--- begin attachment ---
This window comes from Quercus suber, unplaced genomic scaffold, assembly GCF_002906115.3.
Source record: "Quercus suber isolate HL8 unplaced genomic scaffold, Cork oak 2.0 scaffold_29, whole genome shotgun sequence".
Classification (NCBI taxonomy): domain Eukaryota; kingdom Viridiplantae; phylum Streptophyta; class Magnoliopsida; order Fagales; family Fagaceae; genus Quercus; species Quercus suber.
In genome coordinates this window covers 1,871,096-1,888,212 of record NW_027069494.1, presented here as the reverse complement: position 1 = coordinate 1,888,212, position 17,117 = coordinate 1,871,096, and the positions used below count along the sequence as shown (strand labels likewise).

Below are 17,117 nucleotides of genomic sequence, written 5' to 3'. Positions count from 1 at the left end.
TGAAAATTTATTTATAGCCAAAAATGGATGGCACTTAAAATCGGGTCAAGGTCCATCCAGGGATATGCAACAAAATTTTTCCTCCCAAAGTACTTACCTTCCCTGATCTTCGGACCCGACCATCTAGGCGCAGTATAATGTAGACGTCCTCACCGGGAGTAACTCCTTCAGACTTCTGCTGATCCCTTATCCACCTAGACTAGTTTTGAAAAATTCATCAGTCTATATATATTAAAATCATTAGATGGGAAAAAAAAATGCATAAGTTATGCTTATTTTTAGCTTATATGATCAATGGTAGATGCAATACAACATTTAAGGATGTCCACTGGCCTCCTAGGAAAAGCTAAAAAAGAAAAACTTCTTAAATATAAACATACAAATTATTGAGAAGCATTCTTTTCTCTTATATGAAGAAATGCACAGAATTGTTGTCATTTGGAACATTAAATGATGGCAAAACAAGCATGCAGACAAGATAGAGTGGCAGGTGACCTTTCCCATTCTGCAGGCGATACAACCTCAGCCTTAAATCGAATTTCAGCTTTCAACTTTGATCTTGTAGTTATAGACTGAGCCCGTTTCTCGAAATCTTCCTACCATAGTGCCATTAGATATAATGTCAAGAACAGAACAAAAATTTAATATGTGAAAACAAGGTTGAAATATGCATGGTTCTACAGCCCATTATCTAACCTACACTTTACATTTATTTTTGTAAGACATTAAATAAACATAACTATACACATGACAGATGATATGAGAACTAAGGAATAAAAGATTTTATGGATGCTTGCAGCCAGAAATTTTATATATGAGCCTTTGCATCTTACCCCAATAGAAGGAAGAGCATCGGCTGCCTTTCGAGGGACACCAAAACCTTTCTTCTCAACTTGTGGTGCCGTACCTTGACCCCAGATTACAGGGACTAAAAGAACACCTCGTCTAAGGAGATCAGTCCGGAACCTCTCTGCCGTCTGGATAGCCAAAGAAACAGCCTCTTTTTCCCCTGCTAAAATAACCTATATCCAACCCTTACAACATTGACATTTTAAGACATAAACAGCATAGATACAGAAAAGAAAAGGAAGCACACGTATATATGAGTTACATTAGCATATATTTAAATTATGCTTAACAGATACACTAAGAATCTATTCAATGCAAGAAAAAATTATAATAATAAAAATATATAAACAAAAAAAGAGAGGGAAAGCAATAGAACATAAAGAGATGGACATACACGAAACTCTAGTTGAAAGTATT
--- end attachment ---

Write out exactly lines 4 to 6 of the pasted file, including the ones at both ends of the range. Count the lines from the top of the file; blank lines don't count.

In genome coordinates this window covers 1,871,096-1,888,212 of record NW_027069494.1, presented here as the reverse complement: position 1 = coordinate 1,888,212, position 17,117 = coordinate 1,871,096, and the positions used below count along the sequence as shown (strand labels likewise).

Below are 17,117 nucleotides of genomic sequence, written 5' to 3'. Positions count from 1 at the left end.
TGAAAATTTATTTATAGCCAAAAATGGATGGCACTTAAAATCGGGTCAAGGTCCATCCAGGGATATGCAACAAAATTTTTCCTCCCAAAGTACTTACCTTCCCTGATCTTCGGACCCGACCATCTAGGCGCAGTATAATGTAGACGTCCTCACCGGGAGTAACTCCTTCAGACTTCTGCTGATCCCTTATCCACCTAGACTAGTTTTGAAAAATTCATCAGTCTATATATATTAAAATCATTAGATGGGAAAAAAAAATGCATAAGTTATGCTTATTTTTAGCTTATATGATCAATGGTAGATGCAATACAACATTTAAGGATGTCCACTGGCCTCCTAGGAAAAGCTAAAAAAGAAAAACTTCTTAAATATAAACATACAAATTATTGAGAAGCATTCTTTTCTCTTATATGAAGAAATGCACAGAATTGTTGTCATTTGGAACATTAAATGATGGCAAAACAAGCATGCAGACAAGATAGAGTGGCAGGTGACCTTTCCCATTCTGCAGGCGATACAACCTCAGCCTTAAATCGAATTTCAGCTTTCAACTTTGATCTTGTAGTTATAGACTGAGCCCGTTTCTCGAAATCTTCCTACCATAGTGCCATTAGATATAATGTCAAGAACAGAACAAAAATTTAATATGTGAAAACAAGGTTGAAATATGCATGGTTCTACAGCCCATTATCTAACCTACACTTTACATTTATTTTTGTAAGACATTAAATAAACATAACTATACACATGACAGATGATATGAGAACTAAGGAATAAAAGATTTTATGGATGCTTGCAGCCAGAAATTTTATATATGAGCCTTTGCATCTTACCCCAATAGAAGGAAGAGCATCGGCTGCCTTTCGAGGGACACCAAAACCTTTCTTCTCAACTTGTGGTGCCGTACCTTGACCCCAGATTACAGGGACTAAAAGAACACCTCGTCTAAGGAGATCAGTCCGGAACCTCTCTGCCGTCTGGATAGCCAAAGAAACAGCCTCTTTTTCCCCTGCTAAAATAACCTATATCCAACCCTTACAACATTGACATTTTAAGACATAAACAGCATAGATACAGAAAAGAAAAGGAAGCACACGTATATATGAGTTACATTAGCATATATTTAAATTATGCTTAACAGATACACTAAGAATCTATTCAATGCAAGAAAAAATTATAATAATAAAAATATATAAACAAAAAAAGAGAGGGAAAGCAATAGAACATAAAGAGATGGACATACACGAAACTCTAGTTGAAAGTATT